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Understanding the Mechanism of Human Labour

Professor Steve Thornton, DM FRCOG BM

Professor Steve Thornton

Tuesday 17 October 2006

Steve Thornton was appointed as Professor of Obstetrics and Gynaecology at the University of Warwick in 1998.

Steve studied medicine at Southampton University. He was awarded the first Birthright Research Training Fellowship in 1990, at the University of Newcastle-upon-Tyne. This was followed by an MRC Clinician Scientist award in 1992 at the University of Cambridge, which in turn led to the post of Lecturer (Honorary Consultant) in Materno-fetal Medicine in 1997. His clinical interests are in high-risk delivery, mainly at the University Hospital, Walsgrave.

Professor Thornton’s interest in research started with studies on the role of oxytocin in human labour. The metabolic clearance rate of oxytocin is markedly increased during pregnancy, which has important implications for administration of oxytocin and oxytocin antagonists, the latter recently introduced for the treatment of preterm labour. Professor Thornton leads a research group which investigates the physiological processes underlying myometrial contractility.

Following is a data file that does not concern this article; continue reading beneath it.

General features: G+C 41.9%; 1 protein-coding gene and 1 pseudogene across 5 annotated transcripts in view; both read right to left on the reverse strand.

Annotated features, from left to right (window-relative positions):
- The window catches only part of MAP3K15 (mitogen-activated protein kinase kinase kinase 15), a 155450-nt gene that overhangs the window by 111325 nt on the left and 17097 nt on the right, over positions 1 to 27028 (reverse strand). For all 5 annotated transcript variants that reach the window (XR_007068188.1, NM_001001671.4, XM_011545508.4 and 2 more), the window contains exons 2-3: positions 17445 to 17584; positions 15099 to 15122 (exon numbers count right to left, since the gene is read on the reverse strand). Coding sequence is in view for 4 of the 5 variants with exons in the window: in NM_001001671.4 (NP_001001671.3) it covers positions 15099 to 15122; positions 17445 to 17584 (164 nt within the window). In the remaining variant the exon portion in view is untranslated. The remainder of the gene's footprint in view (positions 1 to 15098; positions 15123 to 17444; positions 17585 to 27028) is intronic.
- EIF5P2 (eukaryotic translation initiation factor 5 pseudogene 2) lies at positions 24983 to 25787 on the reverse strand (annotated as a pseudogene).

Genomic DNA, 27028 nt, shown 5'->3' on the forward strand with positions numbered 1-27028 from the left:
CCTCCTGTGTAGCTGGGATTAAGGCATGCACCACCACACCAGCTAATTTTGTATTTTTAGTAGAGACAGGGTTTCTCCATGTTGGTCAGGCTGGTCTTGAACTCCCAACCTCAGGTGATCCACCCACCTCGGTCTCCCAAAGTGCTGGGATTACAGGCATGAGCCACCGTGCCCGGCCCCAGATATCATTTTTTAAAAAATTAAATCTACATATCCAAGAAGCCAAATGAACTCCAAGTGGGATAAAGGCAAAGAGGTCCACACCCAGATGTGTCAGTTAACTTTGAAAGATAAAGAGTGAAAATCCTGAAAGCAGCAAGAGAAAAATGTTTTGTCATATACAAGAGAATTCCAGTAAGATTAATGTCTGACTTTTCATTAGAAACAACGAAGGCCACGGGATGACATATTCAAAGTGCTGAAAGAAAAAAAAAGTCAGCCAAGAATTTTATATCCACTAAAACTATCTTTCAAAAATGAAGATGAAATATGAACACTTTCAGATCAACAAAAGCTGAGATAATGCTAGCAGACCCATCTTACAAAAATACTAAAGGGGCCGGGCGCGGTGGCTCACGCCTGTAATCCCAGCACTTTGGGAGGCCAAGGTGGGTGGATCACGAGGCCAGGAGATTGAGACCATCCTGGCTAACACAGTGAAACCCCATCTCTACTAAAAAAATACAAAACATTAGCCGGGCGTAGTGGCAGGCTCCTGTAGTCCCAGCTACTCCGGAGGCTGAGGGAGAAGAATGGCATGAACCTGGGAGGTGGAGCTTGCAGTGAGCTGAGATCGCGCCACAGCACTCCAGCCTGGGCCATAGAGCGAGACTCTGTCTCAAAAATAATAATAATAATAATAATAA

Recent work has concentrated on the role of oxytocin and vasopressin and the function of their respective receptors in labour. The role of prostaglandins, changes in the prostanoid receptors and the metabolism of prostaglandins in uterine tissues has also been determined. Current studies aim to investigate the process of oxytocin receptor signal transduction, cellular heterogeneity in human myometrium and the mechanisms responsible for controlling the increase in intracellular calcium associated with contraction. A translational approach is taken, and the clinical applications of the research were discussed.

Inaugural Lectures Series

View Prof Thornton's lecture
October 17, 2006
((Video clip) Windows Media, 46 mins)